Egypt: The Seti I Temple of Millions of Years on the West Bank at Luxor

The Seti I Temple of Millions of Years on the West Bank at Luxor

by Norman Hayes

A view of the front of Seti I's Temple of Millions of Years at Luxor in Egypt

The northernmost Temple of Millions of Years on the West Bank at Luxor (ancient Thebes) is that of Seti I. Nineteenth Century travelers called it the Temple of Qurna, while locals call it Qasr el-Rubaiq. In ancient times, the Egyptians named it "Glorious Seti in the West of Thebes". At one time in ancient Egypt, it is likely that administrative center of Western Thebes was situated here, in the village known as Helf-her-nebes, which means, "City in Front of its Master). The temple was originally named, "Seti I is Beneficent in the Domain of Amen, which is on the West of Thebes". Seti I dedicated the temple to his father and the god, Amun-Re. It was meant to compliment his greatest monument, the Hypostyle Hall within the Karnak temple complex across the river.

A depiction in Seti I's Temple of Millions of Years at Luxor in Egypt

Because of its location on the West Bank, it was the first stop in the procession known as the Beautiful Feast of the Valley, a privilege it continued to hold up until the Roman period. It was reached by a canal that extended from the Nile along the main overland road on the West Bank that lead to Deir el-Bahari. During the Roman period, it was transformed into a work area for artisans. After Christianity came to Egypt, the northern courtyard became a church, and there were private housing build within the temple itself.

Seti I making offerings in his Temple of Millions of Years at Luxor in Egypt

It was also during this period that materials from the temple were used for other building projects. The German Archaeological Institute has studied the ruins, and undertook a restoration program in 1972, repairing and restoring some of this missing material.

Originally, the temple was surrounded by a mud brick enclosure wall with tower buttresses set at intervals. This temple, which faces East towards Karnak, has a triple structure. The outer and middle sections consist of two open courtyards. At the front of the outer enclosure were the massive pylons, now almost gone. Just inside, and against the inner part of the pylons are a pair of colossal sphinxes, though only their pedestals and some other fragments remain. However, the pedestals are inscribed with the name of Seti, and there are a number of "name rings". These "name rings" are inscribed with the names of foreign cities, countries and people who ere considered enemies of Egypt. They have been an invaluable source of geographical information to historians.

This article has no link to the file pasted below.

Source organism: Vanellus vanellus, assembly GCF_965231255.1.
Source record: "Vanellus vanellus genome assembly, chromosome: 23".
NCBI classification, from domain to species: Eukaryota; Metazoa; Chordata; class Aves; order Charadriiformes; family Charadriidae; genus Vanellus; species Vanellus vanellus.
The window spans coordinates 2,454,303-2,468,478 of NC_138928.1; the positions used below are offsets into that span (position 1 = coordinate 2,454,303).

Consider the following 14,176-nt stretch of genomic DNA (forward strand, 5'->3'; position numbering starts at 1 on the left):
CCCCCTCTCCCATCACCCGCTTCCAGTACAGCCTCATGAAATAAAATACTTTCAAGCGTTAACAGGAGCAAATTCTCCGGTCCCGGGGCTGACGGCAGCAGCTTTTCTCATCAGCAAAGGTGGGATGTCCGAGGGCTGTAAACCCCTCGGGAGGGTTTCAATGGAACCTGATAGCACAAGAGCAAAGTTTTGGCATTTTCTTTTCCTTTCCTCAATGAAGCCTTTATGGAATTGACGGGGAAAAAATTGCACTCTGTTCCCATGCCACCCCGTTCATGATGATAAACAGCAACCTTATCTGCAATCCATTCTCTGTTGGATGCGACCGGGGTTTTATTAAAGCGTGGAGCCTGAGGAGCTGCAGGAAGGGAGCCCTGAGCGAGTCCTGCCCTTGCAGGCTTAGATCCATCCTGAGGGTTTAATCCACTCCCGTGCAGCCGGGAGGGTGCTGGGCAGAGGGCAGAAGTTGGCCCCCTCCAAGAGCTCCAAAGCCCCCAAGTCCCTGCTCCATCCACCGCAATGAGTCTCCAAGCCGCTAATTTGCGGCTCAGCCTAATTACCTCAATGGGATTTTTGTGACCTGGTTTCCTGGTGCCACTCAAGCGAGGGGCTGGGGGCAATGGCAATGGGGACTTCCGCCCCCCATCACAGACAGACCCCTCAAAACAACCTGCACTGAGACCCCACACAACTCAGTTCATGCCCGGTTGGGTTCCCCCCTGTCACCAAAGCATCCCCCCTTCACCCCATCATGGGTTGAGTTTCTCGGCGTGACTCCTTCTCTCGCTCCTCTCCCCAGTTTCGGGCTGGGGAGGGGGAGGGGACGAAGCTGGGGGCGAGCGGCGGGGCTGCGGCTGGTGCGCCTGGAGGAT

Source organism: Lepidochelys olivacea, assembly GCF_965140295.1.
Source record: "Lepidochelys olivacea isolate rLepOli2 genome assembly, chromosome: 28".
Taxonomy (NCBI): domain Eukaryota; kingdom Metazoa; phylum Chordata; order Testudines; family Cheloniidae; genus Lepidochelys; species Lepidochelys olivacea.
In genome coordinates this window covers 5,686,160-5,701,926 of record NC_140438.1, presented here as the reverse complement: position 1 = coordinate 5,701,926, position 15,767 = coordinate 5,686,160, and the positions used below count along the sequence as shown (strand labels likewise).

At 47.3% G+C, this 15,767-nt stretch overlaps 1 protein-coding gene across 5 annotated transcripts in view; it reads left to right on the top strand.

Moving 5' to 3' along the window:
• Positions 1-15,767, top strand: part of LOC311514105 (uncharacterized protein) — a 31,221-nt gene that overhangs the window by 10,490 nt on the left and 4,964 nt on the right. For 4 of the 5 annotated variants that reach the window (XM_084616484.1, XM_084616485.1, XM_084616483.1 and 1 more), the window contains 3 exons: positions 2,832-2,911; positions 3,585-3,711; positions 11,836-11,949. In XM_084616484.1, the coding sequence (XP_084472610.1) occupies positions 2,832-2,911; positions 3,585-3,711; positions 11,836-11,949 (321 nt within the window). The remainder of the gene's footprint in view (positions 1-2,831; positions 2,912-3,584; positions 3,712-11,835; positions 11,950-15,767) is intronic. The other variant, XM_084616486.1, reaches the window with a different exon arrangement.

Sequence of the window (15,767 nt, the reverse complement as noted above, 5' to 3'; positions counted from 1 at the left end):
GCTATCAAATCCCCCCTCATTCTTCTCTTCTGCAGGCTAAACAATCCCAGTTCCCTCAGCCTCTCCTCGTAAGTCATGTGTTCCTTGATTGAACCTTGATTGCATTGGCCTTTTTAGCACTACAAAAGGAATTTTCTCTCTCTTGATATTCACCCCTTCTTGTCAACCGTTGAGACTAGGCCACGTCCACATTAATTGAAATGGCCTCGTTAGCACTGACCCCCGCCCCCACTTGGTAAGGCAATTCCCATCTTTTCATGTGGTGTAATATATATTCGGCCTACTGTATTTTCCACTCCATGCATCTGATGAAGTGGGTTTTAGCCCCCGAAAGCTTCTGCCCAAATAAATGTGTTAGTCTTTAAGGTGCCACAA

There is a hypostyle hall within the temple's center, which is decorated with elegant columns with papyrus fascicles. The south end of this area is dedicated to the cult of the king, while the northern area is dedicated to the solar cult. The sector in the north includes a courtyard with an alter in the center Around the alter are niches with statues of the king. Typical of the Eighteenth Dynasty, the bas reliefs in the temple are extremely elegant.

Ground plan of Seti I's Temple of Millions of Years at Luxor in Egypt

There was also a ritual palace built in the southern part of the first courtyard, a feature that would be repeated in later temples. This royal palace allowed the deceased king to materialize and participate in the great festivities in the throne room, where he was represented by a statue.

Ramesses I had a very brief reign which was much to short to have built his own temple. Therefore, Seti I began to construct a chapel dedicated to himself in the southern part of this temple. He never completed the chapel, but Ramesses II did, and he also constructed the a great wall and the two pylons of unburned brick. These created a border between the two courtyards. At the time, an avenue of sphinxes passed between the portal of the first pylon and the hypostyle hall.

Overhead view of Seti I's Temple of Millions of Years at Luxor in Egypt

Regrettably, the pylons of the temple were built with unstable material such as unburned brick. They have now all but disappeared. However, the temple itself, which only represents the rear third of the original structure, was made of sandstone and is in good condition. While the temple is not as grand as works of the latter pharaohs, it did serve as a prototype for all the Ramesside memorial temples built over the next two hundred years.

In the back of the temple itself lies the sacred lake, with a sloping access ramp. Also, on the north side of the temple are storage buildings, their mud brick in much ruin, that once housed grain and other items in support of the priests and workers connected to the temple.






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None Stated

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